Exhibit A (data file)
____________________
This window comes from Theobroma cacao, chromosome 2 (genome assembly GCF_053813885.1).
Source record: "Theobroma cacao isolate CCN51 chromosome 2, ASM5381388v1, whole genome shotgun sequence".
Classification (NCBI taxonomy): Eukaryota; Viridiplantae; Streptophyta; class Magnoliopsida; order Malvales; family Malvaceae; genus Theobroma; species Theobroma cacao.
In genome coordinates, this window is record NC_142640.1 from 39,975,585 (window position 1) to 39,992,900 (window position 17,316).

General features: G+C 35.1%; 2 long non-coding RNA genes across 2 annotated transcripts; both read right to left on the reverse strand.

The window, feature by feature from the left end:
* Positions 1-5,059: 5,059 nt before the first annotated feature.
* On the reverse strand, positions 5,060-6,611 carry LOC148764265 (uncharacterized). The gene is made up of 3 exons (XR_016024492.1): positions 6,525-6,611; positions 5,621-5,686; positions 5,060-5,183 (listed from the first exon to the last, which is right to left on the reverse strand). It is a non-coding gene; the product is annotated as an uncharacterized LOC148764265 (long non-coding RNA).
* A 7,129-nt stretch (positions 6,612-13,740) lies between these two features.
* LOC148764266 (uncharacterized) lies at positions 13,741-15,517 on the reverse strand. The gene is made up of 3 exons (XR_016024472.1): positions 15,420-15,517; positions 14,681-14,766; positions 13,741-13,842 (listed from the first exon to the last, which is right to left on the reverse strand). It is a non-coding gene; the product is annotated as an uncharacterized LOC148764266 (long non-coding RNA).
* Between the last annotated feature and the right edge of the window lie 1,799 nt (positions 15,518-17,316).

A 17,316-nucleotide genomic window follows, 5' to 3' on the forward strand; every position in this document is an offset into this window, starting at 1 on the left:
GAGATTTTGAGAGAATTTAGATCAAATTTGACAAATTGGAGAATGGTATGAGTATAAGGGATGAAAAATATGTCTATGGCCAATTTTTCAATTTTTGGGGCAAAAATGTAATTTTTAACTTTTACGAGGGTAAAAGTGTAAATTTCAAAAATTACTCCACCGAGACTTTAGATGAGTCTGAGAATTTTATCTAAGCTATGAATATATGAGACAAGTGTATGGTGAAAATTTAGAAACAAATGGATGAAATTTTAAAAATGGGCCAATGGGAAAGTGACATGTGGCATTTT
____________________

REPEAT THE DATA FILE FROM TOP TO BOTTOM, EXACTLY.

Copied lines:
This window comes from Theobroma cacao, chromosome 2 (genome assembly GCF_053813885.1).
Source record: "Theobroma cacao isolate CCN51 chromosome 2, ASM5381388v1, whole genome shotgun sequence".
Classification (NCBI taxonomy): Eukaryota; Viridiplantae; Streptophyta; class Magnoliopsida; order Malvales; family Malvaceae; genus Theobroma; species Theobroma cacao.
In genome coordinates, this window is record NC_142640.1 from 39,975,585 (window position 1) to 39,992,900 (window position 17,316).

General features: G+C 35.1%; 2 long non-coding RNA genes across 2 annotated transcripts; both read right to left on the reverse strand.

The window, feature by feature from the left end:
* Positions 1-5,059: 5,059 nt before the first annotated feature.
* On the reverse strand, positions 5,060-6,611 carry LOC148764265 (uncharacterized). The gene is made up of 3 exons (XR_016024492.1): positions 6,525-6,611; positions 5,621-5,686; positions 5,060-5,183 (listed from the first exon to the last, which is right to left on the reverse strand). It is a non-coding gene; the product is annotated as an uncharacterized LOC148764265 (long non-coding RNA).
* A 7,129-nt stretch (positions 6,612-13,740) lies between these two features.
* LOC148764266 (uncharacterized) lies at positions 13,741-15,517 on the reverse strand. The gene is made up of 3 exons (XR_016024472.1): positions 15,420-15,517; positions 14,681-14,766; positions 13,741-13,842 (listed from the first exon to the last, which is right to left on the reverse strand). It is a non-coding gene; the product is annotated as an uncharacterized LOC148764266 (long non-coding RNA).
* Between the last annotated feature and the right edge of the window lie 1,799 nt (positions 15,518-17,316).

A 17,316-nucleotide genomic window follows, 5' to 3' on the forward strand; every position in this document is an offset into this window, starting at 1 on the left:
GAGATTTTGAGAGAATTTAGATCAAATTTGACAAATTGGAGAATGGTATGAGTATAAGGGATGAAAAATATGTCTATGGCCAATTTTTCAATTTTTGGGGCAAAAATGTAATTTTTAACTTTTACGAGGGTAAAAGTGTAAATTTCAAAAATTACTCCACCGAGACTTTAGATGAGTCTGAGAATTTTATCTAAGCTATGAATATATGAGACAAGTGTATGGTGAAAATTTAGAAACAAATGGATGAAATTTTAAAAATGGGCCAATGGGAAAGTGACATGTGGCATTTT